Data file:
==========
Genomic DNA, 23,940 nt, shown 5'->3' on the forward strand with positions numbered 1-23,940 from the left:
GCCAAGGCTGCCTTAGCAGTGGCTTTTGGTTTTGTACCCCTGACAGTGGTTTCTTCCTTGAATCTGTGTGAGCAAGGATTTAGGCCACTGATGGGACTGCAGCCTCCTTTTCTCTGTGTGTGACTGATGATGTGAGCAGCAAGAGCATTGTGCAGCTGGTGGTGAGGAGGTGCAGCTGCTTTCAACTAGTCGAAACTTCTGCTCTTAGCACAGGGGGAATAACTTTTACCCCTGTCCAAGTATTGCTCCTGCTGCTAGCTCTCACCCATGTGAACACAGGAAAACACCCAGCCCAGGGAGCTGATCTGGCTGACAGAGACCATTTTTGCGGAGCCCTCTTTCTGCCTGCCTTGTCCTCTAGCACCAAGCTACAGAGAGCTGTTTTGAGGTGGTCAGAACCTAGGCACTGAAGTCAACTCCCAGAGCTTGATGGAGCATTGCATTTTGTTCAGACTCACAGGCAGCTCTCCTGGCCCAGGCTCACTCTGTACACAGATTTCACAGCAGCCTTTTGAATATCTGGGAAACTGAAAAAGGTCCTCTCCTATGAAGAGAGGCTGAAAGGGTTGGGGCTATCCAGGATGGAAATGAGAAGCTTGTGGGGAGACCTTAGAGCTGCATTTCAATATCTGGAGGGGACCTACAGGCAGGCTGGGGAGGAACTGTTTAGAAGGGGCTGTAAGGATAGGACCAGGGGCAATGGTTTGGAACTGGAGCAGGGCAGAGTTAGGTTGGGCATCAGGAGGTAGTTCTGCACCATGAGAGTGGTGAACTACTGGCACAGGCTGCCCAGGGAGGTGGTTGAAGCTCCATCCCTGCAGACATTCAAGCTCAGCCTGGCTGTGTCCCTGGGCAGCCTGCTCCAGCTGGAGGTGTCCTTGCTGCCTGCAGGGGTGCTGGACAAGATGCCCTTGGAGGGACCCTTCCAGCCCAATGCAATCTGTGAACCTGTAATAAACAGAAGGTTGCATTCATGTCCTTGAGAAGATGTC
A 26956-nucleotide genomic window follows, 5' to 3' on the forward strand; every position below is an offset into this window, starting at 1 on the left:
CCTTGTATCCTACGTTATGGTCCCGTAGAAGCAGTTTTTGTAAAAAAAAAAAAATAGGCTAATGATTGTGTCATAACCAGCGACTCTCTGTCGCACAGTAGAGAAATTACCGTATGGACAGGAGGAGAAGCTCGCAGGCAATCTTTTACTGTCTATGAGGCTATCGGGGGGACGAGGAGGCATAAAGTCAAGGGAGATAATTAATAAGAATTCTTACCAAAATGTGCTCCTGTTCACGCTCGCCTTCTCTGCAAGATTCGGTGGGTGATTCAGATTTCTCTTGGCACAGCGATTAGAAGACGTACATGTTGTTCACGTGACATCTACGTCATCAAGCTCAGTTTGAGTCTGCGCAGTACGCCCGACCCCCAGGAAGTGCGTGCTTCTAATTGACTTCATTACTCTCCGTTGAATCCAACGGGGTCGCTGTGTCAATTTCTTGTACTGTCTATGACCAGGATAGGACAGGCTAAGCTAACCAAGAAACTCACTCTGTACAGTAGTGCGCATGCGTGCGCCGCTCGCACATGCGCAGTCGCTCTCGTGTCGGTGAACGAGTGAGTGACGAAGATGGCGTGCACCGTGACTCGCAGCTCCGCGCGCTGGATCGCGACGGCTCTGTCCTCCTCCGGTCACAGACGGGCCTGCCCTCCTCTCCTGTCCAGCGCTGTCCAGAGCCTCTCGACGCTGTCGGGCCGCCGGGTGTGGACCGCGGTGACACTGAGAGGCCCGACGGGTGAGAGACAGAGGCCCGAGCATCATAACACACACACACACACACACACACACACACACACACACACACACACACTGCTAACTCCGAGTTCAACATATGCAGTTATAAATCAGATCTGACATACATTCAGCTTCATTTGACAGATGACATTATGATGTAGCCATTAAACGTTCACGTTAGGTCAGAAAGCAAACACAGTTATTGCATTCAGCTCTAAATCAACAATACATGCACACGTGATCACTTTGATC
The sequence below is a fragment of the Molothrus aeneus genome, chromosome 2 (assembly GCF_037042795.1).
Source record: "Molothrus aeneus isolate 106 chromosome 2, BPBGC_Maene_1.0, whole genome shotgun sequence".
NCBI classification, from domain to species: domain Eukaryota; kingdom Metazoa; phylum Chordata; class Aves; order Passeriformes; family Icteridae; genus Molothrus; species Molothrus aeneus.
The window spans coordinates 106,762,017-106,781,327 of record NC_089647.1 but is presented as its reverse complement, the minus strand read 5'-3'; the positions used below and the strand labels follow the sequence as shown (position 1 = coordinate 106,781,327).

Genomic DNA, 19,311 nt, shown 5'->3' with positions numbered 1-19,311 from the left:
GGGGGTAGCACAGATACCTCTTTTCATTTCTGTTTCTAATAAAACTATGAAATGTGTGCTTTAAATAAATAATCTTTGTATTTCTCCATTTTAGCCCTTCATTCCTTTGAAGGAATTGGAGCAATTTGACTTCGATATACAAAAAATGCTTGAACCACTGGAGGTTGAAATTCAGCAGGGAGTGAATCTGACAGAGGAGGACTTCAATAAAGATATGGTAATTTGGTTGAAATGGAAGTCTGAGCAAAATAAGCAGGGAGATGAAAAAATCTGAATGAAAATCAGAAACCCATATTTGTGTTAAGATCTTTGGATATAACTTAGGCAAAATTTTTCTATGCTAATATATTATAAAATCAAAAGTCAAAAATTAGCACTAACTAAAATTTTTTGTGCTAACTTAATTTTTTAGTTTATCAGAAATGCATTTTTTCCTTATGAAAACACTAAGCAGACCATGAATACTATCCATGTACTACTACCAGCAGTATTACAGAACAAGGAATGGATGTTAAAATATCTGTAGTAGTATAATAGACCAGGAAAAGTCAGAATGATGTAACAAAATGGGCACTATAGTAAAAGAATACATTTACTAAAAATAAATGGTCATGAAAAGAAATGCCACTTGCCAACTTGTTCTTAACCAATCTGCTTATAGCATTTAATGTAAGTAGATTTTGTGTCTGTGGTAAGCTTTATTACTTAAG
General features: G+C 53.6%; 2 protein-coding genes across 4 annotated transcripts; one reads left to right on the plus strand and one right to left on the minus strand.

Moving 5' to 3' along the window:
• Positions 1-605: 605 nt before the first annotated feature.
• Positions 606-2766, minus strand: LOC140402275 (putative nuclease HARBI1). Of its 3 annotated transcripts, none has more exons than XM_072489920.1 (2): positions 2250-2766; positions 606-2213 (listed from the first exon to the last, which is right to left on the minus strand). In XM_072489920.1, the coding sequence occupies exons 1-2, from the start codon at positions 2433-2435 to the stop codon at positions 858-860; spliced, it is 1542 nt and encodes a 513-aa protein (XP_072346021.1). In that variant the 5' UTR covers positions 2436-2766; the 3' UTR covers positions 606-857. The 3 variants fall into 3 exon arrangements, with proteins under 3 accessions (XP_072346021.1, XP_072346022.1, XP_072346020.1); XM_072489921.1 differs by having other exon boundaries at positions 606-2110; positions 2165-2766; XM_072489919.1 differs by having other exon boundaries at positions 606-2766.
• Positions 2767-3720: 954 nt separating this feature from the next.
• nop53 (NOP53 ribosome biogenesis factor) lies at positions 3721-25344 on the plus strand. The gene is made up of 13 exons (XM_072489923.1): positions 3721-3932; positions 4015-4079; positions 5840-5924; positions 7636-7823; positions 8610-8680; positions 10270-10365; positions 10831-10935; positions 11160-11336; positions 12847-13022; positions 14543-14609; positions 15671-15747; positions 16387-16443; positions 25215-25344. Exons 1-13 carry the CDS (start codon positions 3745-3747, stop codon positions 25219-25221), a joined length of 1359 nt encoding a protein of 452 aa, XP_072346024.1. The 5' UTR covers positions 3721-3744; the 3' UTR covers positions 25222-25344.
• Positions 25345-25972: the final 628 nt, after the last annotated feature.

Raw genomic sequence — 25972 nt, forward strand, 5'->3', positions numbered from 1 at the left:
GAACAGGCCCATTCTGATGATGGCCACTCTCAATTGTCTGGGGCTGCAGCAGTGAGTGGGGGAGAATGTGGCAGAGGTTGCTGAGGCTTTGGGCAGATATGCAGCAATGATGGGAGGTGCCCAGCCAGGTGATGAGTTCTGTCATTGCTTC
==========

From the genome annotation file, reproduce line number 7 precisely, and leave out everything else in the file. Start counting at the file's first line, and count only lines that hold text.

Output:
NCBI classification, from domain to species: domain Eukaryota; kingdom Metazoa; phylum Chordata; class Aves; order Passeriformes; family Icteridae; genus Molothrus; species Molothrus aeneus.